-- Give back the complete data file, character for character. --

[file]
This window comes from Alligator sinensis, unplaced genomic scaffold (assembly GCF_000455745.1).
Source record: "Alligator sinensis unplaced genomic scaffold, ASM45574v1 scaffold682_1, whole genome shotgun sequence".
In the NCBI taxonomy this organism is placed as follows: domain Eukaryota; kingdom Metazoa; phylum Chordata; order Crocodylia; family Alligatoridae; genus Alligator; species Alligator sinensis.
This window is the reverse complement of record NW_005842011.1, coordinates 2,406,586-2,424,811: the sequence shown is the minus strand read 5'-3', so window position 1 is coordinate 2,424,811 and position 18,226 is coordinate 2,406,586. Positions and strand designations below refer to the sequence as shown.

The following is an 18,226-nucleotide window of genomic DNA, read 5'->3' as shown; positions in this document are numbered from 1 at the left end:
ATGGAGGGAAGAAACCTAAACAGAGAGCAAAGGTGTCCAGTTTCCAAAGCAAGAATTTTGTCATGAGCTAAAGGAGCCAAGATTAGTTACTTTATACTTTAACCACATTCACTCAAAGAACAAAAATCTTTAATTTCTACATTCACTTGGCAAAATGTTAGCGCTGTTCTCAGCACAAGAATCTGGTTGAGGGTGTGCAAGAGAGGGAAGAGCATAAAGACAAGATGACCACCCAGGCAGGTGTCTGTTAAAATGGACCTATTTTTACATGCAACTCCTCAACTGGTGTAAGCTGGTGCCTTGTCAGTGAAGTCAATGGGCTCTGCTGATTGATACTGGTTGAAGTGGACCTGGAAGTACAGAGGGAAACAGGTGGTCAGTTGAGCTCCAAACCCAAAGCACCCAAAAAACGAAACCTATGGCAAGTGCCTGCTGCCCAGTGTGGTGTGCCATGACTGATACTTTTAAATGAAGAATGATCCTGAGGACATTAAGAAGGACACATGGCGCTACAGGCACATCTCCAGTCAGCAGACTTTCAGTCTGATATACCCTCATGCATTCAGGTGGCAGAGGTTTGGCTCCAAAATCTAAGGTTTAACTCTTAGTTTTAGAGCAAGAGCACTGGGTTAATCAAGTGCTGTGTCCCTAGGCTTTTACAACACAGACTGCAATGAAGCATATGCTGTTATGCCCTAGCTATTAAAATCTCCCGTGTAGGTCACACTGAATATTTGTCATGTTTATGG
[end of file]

This window comes from Alligator sinensis, unplaced genomic scaffold (assembly GCF_000455745.1).
Source record: "Alligator sinensis unplaced genomic scaffold, ASM45574v1 scaffold682_1, whole genome shotgun sequence".
In the NCBI taxonomy this organism is placed as follows: domain Eukaryota; kingdom Metazoa; phylum Chordata; order Crocodylia; family Alligatoridae; genus Alligator; species Alligator sinensis.
This window is the reverse complement of record NW_005842011.1, coordinates 2,406,586-2,424,811: the sequence shown is the minus strand read 5'-3', so window position 1 is coordinate 2,424,811 and position 18,226 is coordinate 2,406,586. Positions and strand designations below refer to the sequence as shown.

The following is an 18,226-nucleotide window of genomic DNA, read 5'->3' as shown; positions in this document are numbered from 1 at the left end:
ATGGAGGGAAGAAACCTAAACAGAGAGCAAAGGTGTCCAGTTTCCAAAGCAAGAATTTTGTCATGAGCTAAAGGAGCCAAGATTAGTTACTTTATACTTTAACCACATTCACTCAAAGAACAAAAATCTTTAATTTCTACATTCACTTGGCAAAATGTTAGCGCTGTTCTCAGCACAAGAATCTGGTTGAGGGTGTGCAAGAGAGGGAAGAGCATAAAGACAAGATGACCACCCAGGCAGGTGTCTGTTAAAATGGACCTATTTTTACATGCAACTCCTCAACTGGTGTAAGCTGGTGCCTTGTCAGTGAAGTCAATGGGCTCTGCTGATTGATACTGGTTGAAGTGGACCTGGAAGTACAGAGGGAAACAGGTGGTCAGTTGAGCTCCAAACCCAAAGCACCCAAAAAACGAAACCTATGGCAAGTGCCTGCTGCCCAGTGTGGTGTGCCATGACTGATACTTTTAAATGAAGAATGATCCTGAGGACATTAAGAAGGACACATGGCGCTACAGGCACATCTCCAGTCAGCAGACTTTCAGTCTGATATACCCTCATGCATTCAGGTGGCAGAGGTTTGGCTCCAAAATCTAAGGTTTAACTCTTAGTTTTAGAGCAAGAGCACTGGGTTAATCAAGTGCTGTGTCCCTAGGCTTTTACAACACAGACTGCAATGAAGCATATGCTGTTATGCCCTAGCTATTAAAATCTCCCGTGTAGGTCACACTGAATATTTGTCATGTTTATGG